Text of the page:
Eowyn Ivey's Blog
July 26, 2016
Dear globetrotting reader,
I’ve had a few readers ask about my book tour plans, so I wanted to share what I know so far. Hope to see some of you along the trail!
August 2: Book release party for To the Bright Edge of the World, organized by Fireside Books. Palmer Train Depot, Alaska. 6:30 p.m.
August 3: Village Books Reading and Signing, 7pm PT
Village Books (Fairhaven Location, Readings Gallery)1200 11th Street, Bellingham, WA 98225
August 5: Powell’s Books, 7:30pm PT Powell’s at Burnside, 1005 W Burnside St., Portland, OR 97209
August 7: Tattered Cover Bookstore, 2pm MT Tattered Cover Bookstore, 2526 E Colfax Ave, Denver, CO 80206
August 8: Vroman’s, 7pm PT, Vroman’s, 695 East Colorado Boulevard, Pasadena, CA 91101
August 10: In Conversation with Stuart Nadler and Signing at The Malted Barley, in Collaboration with Savoy Bookshop and Café, 6pm ET, The Malted Barley, 42 High St, Westerly, RI 02891
August 11: Where the Sidewalk Ends Literary Luncheon Series with Stuart Nadler and Anne Korkeakivi, 12:30 pm ET, Wequassett Resort and Golf Club, 2173 Route 28 on Pleasant Bay on the border of Chatham and Harwich, Harwich, MA 02645, (508)432-5400
August 13: East Hampton Library Author’s Night, 5pm ET – 7:30 pm ET, East Hampton Library, 159 Main Street, East Hampton, NY 11937
August 14: Harbor Books Reading and Signing, 11am ET, Harbor Books, 20 Main St, Sag Harbor, NY 11963
August 15: Books Under the Bridge, Hosted by Book Court, 7pm ET, Brooklyn Bridge Park, The Granite Prospect Steps, 334 Furman St., Brooklyn, NY 11201
August 21-28: the United Kingdom, details to come soon.
There will be several events in October as well. I’ll keep you posted.
July 13, 2016
An author’s dream: You have a new novel coming out and when you drive by your favorite bookstore in the world, they’ve devoted their entire front window to your book. And they’ve also planned a huge book release party.
Sometimes dreams do come true. This morning as I drove through downtown Palmer, Alaska, I saw that the front windows of Fireside Books had been painted with the cover of my new book, To the Bright Edge of the World. (The owner’s niece, Tiffany Cheezem, did the beautiful painting.) The sight of it set off a wave of emotion in me – thrilling excitement, love and gratitude, and also a sense of nostalgia. Fifteen years ago, I used to walk by that window with anticipation and read the sign, “Bookstore Coming Soon.” A few years later, I was hired as a bookseller at Fireside, and the owners, David Cheezem and Melissa Behnke, quickly became dear friends.
David, Melissa and all the staff at Fireside Book were instrumental in welcoming my debut novel, The Snow Child, into the world, and I’m so grateful to once again have their support.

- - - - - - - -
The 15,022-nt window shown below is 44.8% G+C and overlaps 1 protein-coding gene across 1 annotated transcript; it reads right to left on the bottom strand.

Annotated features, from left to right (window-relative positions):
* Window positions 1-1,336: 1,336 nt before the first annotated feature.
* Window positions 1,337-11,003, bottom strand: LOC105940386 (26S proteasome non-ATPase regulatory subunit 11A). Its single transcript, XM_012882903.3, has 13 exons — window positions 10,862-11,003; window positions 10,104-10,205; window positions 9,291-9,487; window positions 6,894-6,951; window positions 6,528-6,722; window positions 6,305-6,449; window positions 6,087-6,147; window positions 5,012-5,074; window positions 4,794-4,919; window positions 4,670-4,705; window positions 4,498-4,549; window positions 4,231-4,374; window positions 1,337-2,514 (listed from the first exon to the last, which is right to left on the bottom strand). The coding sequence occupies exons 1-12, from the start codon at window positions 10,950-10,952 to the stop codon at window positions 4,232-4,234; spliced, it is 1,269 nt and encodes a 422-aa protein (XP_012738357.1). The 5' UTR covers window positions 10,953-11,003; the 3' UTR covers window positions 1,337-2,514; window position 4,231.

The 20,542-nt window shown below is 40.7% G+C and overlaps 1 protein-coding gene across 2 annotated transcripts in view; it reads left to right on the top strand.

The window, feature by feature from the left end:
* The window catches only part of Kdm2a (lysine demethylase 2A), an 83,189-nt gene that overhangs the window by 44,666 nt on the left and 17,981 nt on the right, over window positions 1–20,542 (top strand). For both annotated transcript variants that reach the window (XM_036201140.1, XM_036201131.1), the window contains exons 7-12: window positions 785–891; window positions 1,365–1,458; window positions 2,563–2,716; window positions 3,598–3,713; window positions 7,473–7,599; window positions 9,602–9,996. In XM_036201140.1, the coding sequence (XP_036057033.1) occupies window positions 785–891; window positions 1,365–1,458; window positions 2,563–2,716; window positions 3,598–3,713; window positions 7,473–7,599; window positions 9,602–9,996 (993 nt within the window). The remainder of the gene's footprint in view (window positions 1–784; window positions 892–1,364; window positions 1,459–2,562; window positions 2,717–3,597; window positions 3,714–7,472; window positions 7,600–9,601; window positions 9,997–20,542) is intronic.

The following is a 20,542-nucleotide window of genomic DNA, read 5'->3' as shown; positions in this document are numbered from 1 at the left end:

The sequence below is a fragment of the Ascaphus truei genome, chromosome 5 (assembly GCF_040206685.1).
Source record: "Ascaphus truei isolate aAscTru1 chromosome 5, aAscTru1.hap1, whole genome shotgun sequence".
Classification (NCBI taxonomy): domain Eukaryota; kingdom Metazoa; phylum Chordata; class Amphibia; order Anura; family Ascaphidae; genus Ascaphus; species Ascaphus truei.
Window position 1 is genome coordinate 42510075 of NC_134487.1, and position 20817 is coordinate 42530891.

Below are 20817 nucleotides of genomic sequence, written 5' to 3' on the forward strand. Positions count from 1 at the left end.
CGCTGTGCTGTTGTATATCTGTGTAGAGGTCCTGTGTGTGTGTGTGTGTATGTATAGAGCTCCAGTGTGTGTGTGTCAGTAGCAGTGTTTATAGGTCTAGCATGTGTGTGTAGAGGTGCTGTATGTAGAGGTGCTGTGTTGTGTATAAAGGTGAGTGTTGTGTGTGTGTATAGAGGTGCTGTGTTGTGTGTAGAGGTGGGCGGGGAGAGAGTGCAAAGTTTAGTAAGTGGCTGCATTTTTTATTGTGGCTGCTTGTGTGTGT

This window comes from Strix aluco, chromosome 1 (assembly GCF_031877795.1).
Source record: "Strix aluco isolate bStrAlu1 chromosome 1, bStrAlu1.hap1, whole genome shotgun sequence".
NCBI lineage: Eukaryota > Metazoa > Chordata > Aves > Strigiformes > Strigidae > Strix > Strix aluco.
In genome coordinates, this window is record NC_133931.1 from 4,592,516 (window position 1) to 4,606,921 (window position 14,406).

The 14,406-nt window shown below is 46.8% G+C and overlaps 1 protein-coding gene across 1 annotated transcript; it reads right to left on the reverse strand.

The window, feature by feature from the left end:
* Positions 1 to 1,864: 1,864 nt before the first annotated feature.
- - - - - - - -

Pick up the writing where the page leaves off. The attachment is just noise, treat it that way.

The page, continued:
The Bright Edge book release party is at 6:30 p.m. August 2 at the train depot in downtown Palmer, Alaska, just across the street from Fireside Books. Everyone is welcome! Copies can be reserved by contacting Fireside Books at (907) 745 2665 or www.goodbooksbadcoffee.com.
July 6, 2016
Summer here in Alaska is passing swiftly by, and I have so much to share with you. As most of you know, my new novel To the Bright Edge of the World will be released August 2 here in the US and in the UK. Here are the beautiful covers:
I have other news, too:
The Bright Edge book release party is August 2 at the Palmer Train Depot in downtown Palmer, Alaska, from 6:30 pm to 8:30 pm. Everyone is welcome. Thanks to Fireside Books for coordinating the celebration! (You can contact them to reserve copies.) In addition to my reading and book signing, I’m thrilled that Ruth Hulbert will be there to discuss the amazing map and sketches she did for the book.
I will be going on tour with the new book in the US and the UK during the month of August, with additional events in September and October. I’ll keep you updated and will post the schedules on my website.
Finally, while I will continue to blog here about books and events, I will also be sending out Tiny Letters. This is a fun way for me to connect directly with readers and share stories from my adventures both in Alaska and in the world of literature. You can sign up here. Each week or so, you’ll receive a short letter from me in your email box. This week’s letter is about the moose calf I helped raise when I was a little girl.
December 8, 2015
The landscape that inspired the imaginary Wolverine River.
Dear steadfast reader,
It’s official — my new novel To The Bright Edge of the World will be out August 2016! (I knew it was official when I saw it listed on the website of my favorite bookstore, Fireside Books in Palmer, AK. It can also be found on other book websites.)
To the Bright Edge of the World is being published by the same wonderful people who published The Snow Child — Little, Brown and Company in the US and Tinder Press in the UK.
For those of you who have been following its path, this is the novel formerly known as Shadows on the Wolverine. Through journals, letters and documents, it tells the story of an 1885 expedition into the heart of Alaska.
Here’s the publisher’s description: